June 3, 2019 | Jola Glotzer
Proteomics of 3D cell cultures
A new method to study proteomics across multilayer cell cultures developed by Bethany Perez-White and Spiro Getsios, in part supported by a CBC Postdoctoral Research Award
A new publication that acknowledges funding in part by the CBC has recently appeared in Methods in Molecular Biology and is titled “Biotin Identification Proteomics in Three-Dimensional Organotypic Human Skin Cultures.”
The CBC support for this research came from a CBC Postdoctoral Research Award (2014; renewed for 2015) to Bethany Perez-White, NU, who is senior author on the paper. At the time, Bethany was a postdoc in Spiro Getsios’ lab, NU — a co-author on the paper. Thomas Paul, who also participated in the published study has similarly strong ties to the CBC – for six consecutive years (2010-2015), Thomas taught at the CBC Summer Workshops in Proteomics and Informatics. The CBC congratulates all involved in the current study.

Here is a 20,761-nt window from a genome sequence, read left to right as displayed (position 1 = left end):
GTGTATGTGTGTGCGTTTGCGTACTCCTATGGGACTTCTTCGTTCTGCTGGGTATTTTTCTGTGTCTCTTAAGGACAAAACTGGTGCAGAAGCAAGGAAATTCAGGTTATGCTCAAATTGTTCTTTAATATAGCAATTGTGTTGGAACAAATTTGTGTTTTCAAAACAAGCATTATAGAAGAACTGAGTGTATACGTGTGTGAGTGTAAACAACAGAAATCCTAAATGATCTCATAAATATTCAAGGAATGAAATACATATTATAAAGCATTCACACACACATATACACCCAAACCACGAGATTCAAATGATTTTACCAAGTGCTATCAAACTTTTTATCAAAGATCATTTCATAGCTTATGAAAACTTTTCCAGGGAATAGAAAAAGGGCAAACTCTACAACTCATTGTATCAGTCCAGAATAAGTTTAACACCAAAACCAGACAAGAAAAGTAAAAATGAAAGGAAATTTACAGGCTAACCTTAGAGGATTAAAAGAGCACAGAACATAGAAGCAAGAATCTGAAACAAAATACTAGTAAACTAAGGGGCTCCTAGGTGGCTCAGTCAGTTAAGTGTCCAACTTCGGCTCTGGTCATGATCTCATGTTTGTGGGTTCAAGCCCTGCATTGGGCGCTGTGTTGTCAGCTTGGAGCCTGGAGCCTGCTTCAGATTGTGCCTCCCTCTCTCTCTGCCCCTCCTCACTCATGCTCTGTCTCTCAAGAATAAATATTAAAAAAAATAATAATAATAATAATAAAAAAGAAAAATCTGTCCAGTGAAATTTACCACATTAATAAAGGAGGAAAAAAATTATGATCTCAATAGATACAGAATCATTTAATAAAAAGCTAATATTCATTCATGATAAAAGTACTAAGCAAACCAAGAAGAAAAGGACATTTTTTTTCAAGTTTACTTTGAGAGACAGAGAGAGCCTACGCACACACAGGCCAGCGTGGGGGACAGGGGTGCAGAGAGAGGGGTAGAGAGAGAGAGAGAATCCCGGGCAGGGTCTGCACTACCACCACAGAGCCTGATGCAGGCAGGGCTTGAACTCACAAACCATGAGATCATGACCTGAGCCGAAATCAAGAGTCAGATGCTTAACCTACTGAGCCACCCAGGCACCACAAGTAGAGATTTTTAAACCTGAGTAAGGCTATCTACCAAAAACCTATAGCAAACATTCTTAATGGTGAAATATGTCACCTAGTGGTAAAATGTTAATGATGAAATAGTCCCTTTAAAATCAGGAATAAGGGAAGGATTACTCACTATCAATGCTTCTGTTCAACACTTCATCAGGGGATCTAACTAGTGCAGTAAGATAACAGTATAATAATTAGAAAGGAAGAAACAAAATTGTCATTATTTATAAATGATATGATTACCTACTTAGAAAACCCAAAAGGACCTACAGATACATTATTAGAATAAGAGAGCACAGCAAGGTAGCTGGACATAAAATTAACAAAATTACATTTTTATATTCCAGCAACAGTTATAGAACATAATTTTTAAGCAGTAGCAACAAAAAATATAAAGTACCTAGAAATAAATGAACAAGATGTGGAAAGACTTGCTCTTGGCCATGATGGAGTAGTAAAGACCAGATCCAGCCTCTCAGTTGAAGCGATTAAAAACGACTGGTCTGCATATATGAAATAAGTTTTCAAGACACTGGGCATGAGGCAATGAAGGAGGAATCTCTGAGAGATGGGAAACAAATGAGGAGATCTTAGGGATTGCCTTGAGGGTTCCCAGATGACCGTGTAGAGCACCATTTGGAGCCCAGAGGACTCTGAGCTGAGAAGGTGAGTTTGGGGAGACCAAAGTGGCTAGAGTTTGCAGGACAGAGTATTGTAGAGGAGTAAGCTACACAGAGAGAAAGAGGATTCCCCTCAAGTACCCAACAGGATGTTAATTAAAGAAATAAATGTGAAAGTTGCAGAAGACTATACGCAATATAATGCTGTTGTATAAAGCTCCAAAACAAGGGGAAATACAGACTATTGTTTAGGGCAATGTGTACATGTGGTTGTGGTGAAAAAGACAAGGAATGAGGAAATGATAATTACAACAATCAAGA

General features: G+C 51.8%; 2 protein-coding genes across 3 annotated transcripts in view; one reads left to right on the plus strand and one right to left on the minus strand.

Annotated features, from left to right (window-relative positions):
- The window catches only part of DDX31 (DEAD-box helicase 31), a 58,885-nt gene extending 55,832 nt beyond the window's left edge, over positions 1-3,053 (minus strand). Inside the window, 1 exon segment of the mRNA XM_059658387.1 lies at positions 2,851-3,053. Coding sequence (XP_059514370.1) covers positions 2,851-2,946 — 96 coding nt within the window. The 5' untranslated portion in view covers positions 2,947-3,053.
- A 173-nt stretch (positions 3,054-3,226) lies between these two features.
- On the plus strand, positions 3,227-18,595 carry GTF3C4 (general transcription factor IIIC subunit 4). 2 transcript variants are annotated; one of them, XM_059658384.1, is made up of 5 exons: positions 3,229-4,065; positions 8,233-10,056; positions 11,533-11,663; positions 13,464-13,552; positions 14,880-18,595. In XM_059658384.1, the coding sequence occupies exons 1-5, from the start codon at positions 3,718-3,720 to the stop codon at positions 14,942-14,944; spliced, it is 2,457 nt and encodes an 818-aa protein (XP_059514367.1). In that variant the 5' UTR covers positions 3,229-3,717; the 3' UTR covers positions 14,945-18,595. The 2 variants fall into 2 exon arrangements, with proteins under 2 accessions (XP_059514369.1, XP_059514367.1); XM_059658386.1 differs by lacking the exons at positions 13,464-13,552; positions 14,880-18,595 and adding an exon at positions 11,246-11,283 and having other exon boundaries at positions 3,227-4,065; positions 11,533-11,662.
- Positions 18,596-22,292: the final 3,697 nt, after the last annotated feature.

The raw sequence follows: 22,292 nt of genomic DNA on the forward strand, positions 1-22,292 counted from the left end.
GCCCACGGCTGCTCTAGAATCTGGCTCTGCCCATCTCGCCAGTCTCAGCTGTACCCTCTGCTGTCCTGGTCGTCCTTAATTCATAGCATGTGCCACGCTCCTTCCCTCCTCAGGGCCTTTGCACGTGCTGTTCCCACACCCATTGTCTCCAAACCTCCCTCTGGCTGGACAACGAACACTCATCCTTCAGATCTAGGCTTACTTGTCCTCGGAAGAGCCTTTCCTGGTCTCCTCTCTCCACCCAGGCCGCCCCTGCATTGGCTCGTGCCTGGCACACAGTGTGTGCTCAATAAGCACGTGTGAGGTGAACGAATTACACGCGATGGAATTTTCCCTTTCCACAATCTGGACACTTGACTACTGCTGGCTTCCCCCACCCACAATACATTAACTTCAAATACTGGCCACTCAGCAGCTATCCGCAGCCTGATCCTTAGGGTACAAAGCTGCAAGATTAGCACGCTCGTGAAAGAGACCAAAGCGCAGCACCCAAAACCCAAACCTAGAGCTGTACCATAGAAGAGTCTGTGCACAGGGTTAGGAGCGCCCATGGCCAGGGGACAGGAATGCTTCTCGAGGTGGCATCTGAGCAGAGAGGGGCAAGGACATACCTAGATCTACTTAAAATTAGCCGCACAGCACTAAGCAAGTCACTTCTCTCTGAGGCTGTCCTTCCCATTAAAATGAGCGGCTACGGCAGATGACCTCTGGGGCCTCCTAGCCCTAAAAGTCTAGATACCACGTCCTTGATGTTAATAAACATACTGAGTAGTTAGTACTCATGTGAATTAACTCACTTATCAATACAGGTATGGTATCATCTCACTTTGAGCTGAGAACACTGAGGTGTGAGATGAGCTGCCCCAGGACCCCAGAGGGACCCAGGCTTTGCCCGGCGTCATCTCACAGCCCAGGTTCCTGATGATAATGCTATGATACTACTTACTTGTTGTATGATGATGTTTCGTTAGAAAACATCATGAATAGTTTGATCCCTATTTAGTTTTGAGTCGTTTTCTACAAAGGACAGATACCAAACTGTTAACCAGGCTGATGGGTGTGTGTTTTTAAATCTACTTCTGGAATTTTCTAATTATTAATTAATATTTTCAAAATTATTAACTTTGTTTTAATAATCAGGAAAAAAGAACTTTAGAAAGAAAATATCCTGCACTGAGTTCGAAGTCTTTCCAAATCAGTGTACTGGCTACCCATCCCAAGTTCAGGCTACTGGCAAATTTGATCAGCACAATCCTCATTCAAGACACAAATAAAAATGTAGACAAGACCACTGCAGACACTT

Publication attributed to CBC funding*:
Cable CJ, Kaplan N, Getsios S, Thomas PM, Perez White BE. Biotin Identification Proteomics in Three-Dimensional Organotypic Human Skin Cultures. Methods Mol Biol. 2019 May 24. [Epub ahead of print] (PubMed)
Biotin identification (BioID) proteomics facilitates the unbiased detection of protein interaction neighborhoods in live cells. The BioID technique relies on the covalent biotin alteration of vicinal proteins by a modified bacterial biotin ligase. The biotin ligase is fused to a protein of interest to identify putative protein-protein interactions. Here, we describe the adaptation of this technique for use in three-dimensional epidermal cultures. Due to the covalent biotin modification of proteins, our protocol allows for the complete solubilization of the total cellular protein content in differentiated keratinocytes. Thus, a comprehensive network of potential interactors of a protein of interest can be mapped.
This work was supported by NIH grant AR072773, a Dermatology Foundation Career Development Award grant, and a Chicago Biomedical Consortium Postdoctoral Award to B.E.P.W. and NIH grant AR062110 to S.G. Work was performed with the support of the Northwestern University Skin Disease Research Center funded by NIH grant AR057216 and Northwestern Proteomics funded by NIH grants CA060553 and GM108569.
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